Friday was my last day in Zagreb. My penpal was also packed that morning to go on holidays in Budapest. I wasn’t feeling very adventurous that day so I stayed in my penpal’s apartment and tried to eat some of the food I’d been told to bring (as it would only go off while they were away), read Sandman and packed.

At 6pm I got the tram back to the train station and sat out in the green ’til it got buggy. I went inside the train station and soon had some stranger talking to me, trying to convince me to go on holidays with them and trying to buy me a drink.

I bought some books from the book stall in the station and sat down for a while to read, and got talking to someone from Poland. They were amused to hear that the biggest juggling convention in the world would be in Poland the following year.

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We boarded the train to Beograd, Serbia, late at night. My temporary companions in sleep were a German family of four.

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Travelling: 28th of July-24th of August – Part 9; Berlin, Germany (and Dublin, Ireland)

Friday the 14th

Before getting to Berlin I had to survive the 12-hour train journey from Budapest, Hungary. Like most long journeys, the first half was fine. The next quarter was okay. The last three hours were excruciating. I reckon I managed it only thanks to a very interesting individual who entertained me with stories of their life for about two hours. They had gotten on about half way through my now journey. They were from China, studied in Ireland, married a German person (who still lived in Germany), but worked in Czech Republic.

I arrived into Berlin at almost 11pm (after having been delayed for some reason) and I’d never been so happy to find myself in Berlin Hauptbahnhopf. I quickly made my way to the Hackendahl bar where my friend Aaron, who I was to stay with, was. They were finished serving food but let me order something anyway when they heard I’d been travelling all day!

My time in Berlin was very relaxed. I’d been there quite a few times before so I didn’t feel the need to do anything touristy or see anything. I spent a lot of time meeting up with people, juggling, and going to English comedy clubs (of which there are many in Berlin).

Saturday the 15th
The bank card dilemma:
I’d had a problem with my bank card in Budapest, Hungary, which AIB had been unable to resolve for me. I got no further with this issue in Berlin. I explained the situation [anew each time I rang AIB] and the eventually told me they could send me “emergency cash” which meant my own money from my account and sending it by Western Union. GREAT!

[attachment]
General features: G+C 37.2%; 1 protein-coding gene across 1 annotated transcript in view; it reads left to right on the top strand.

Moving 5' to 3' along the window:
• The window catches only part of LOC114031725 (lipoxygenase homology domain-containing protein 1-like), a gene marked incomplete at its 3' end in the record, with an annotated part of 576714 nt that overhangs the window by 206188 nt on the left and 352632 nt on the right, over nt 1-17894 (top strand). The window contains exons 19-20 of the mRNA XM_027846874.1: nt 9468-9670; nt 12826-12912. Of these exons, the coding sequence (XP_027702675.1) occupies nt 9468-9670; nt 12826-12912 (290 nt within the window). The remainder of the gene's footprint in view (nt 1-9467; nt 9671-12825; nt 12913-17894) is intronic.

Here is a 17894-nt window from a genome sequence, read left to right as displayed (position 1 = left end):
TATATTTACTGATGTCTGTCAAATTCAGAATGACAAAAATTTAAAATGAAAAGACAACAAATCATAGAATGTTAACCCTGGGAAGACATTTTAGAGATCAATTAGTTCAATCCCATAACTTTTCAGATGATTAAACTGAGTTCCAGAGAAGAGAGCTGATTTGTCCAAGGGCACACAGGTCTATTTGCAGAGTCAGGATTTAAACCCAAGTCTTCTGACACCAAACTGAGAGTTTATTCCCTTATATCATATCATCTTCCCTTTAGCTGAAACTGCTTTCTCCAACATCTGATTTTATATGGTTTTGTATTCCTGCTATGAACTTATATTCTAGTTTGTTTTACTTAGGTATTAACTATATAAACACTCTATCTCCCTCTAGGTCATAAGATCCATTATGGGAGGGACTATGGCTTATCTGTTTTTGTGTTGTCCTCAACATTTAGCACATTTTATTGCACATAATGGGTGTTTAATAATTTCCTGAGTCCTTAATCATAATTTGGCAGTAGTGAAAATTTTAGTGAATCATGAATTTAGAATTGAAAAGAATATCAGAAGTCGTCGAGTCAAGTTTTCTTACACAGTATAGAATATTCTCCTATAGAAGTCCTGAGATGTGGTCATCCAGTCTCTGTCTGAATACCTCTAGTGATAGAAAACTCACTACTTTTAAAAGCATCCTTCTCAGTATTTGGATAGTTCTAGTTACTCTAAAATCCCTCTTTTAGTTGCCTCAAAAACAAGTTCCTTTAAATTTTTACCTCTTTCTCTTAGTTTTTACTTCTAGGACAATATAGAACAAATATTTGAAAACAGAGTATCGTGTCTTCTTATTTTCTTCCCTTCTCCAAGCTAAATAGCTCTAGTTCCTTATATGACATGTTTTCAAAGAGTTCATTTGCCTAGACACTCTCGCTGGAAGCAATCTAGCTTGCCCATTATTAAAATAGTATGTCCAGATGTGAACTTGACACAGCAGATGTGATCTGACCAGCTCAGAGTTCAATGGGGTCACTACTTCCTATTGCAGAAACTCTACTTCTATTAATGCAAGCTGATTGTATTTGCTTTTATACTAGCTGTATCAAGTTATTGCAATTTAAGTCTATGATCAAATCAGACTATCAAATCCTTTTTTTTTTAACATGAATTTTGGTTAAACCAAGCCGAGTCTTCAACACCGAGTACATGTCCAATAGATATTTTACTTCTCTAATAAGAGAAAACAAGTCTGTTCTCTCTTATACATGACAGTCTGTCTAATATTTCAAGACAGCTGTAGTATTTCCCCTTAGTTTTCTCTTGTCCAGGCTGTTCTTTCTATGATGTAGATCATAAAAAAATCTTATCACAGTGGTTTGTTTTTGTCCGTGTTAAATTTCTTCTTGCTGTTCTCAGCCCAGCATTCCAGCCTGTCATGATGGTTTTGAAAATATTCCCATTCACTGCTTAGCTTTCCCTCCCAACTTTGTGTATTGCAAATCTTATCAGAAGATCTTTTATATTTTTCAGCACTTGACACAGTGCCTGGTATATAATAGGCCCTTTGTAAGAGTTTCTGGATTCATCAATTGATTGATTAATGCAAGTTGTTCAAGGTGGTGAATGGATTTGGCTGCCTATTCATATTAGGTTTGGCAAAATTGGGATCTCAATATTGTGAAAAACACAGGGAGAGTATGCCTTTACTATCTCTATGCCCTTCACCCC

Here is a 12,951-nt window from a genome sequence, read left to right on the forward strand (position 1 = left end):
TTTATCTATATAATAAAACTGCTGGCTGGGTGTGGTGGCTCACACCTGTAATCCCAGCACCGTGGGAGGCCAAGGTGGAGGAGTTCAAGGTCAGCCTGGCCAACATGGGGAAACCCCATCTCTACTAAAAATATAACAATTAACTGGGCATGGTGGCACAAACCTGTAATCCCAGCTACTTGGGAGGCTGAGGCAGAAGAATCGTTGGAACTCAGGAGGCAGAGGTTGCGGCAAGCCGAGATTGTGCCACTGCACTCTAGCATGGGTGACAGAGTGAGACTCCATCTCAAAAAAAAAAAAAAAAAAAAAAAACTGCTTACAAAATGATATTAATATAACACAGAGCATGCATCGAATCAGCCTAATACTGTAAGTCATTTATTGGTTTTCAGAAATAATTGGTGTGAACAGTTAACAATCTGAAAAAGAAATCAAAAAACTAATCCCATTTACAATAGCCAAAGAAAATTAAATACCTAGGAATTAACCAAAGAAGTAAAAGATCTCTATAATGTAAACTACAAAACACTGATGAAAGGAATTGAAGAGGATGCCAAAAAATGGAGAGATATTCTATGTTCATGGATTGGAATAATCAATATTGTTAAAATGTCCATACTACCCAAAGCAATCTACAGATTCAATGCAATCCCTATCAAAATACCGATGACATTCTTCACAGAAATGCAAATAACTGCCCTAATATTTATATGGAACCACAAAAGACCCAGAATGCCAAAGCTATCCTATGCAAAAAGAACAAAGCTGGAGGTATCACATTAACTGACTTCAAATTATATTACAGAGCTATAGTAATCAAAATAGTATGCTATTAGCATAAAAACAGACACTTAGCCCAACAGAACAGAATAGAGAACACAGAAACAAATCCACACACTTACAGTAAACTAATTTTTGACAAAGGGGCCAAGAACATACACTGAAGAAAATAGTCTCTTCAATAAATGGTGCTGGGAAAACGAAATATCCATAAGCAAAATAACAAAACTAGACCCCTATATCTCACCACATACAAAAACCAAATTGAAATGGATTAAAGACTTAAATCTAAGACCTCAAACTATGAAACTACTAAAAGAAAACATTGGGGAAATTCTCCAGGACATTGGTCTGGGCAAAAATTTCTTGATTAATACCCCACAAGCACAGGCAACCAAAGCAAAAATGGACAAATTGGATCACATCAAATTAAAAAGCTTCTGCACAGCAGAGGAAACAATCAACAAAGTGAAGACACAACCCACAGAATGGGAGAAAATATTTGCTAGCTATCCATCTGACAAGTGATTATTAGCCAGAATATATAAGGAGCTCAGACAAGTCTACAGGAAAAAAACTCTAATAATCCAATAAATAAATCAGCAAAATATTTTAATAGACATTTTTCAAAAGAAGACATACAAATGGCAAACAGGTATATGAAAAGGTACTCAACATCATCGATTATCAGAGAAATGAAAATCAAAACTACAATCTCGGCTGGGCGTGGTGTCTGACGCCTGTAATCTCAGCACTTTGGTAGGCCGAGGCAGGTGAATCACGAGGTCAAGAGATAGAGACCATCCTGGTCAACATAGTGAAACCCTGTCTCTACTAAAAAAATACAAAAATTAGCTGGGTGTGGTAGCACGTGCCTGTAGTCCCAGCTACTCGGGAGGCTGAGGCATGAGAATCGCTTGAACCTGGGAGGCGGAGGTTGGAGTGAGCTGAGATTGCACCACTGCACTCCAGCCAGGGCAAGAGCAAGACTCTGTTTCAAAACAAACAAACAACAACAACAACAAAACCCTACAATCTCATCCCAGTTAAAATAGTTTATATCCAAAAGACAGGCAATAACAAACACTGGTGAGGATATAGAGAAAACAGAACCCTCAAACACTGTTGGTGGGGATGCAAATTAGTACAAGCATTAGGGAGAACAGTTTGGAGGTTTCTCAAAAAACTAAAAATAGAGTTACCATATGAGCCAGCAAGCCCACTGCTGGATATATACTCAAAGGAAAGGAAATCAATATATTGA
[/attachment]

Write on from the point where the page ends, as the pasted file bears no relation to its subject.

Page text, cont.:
Except it would take them 48 hours to do that. So I essentially gave up and had to contact a family member and asked them to send money via Western Union (which took about an hour in real time).

Sunday the 16th
I contacted some of the jugglers I knew in Berlin, some of which I’d only met at the European Juggling Convention a week before. One of them suggested Victoria Park to me, which was conveniently near the Katakomben, a popular juggler-training space. I headed over, did a bit of juggling, then went onto the Katakomben where I met two Irish jugglers. I knew one of them, who was also visiting Berlin and staying with the other. The juggler I didn’t know invited me to their house for dinner!

Monday 17th
I met another friend, Fabian, in Ostkreuz. Another juggler, who had been doing his EVS at my youth circus club earlier that year! We then met up with Tom, who was currently doing his EVS in Shake, Cabuwazi, another youth circus. We wandered around and eventually ended up by the water in Treptower Park.

 

We then went to find the bar where Tom was doing some stand-up comedy that night! We were early so we went to another bar beforehand, where I ordered my first bier (it had to be Berliner Kindl). It turned out that another juggler we knew also did English stand-up in Berlin. The bar the stand-up night was meant to happen in turned out to be delayed opening, so most of the comedy night took place outside! It was a nice night out so everyone still stayed to watch.

There’s a lot of jugglers in Berlin, in case that wasn’t already apparent. So it shouldn’t be surprising when I say there was some juggling happening in the house when I returned that evening (the house of four people had three jugglers, previously four).

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Tuesday, the 18th
I went with Aaron and another one of the people in the house to a new juggling hall nearby.

Wednesday the 19th.
Aaron and I went to check out a Magic out a new Magic Museum in Berlin. We were both super excited, but it turned out to be more about mysticism and spirituality than magic. So we were a bit disappointed. But there was a magician at the end which made up for much of it. We then went to a disappointing hummus bar.

We passed by Tacheles, an art squat that had closed since I’d last visited, which made me pretty sad.

Thursday the 20th
I packed up my stuff and travelled from Aaron&co’s house to Tom’s house. All the other EVS people had left so he was living on his own now. I managed to take the longest route possible to his house by deciding to go all by tram, and  ended up waiting almost an hour on a very particular tram, when I could’ve made the journey much shorter by just taking the S-Bahn.

The last three days of my time in Berlin were juggling and seeing English stand-up comedy. On my final night I decided to go out with Aaron and Tom. We started at 8pm and continued until 5am when I had to return to Tom’s to collect my stuff and go to the airport. I had a very exciting time in the airport while I wasn’t fully sober and forgot to move my two pen-knives from my back-pack to my check-in luggage. I flew from first from Berlin to Düsseldorf.

I had a few hours to spend in Düsseldorf before returning to Dublin, Ireland. I spotted  Tesla car and picked up some biscuits for the people I was spending the night with in Dublin.

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I was sad to travel back and as we got closer to Ireland the clouds got steadily greyer.

Naturally it was raining in Dublin. And it took an hour and forty minutes for a bus, simply going from the airport to the city centre, to appear. However after a shower and a few hours to adjust to everyone speaking English again I travelled down the next day to Galway quite pleased.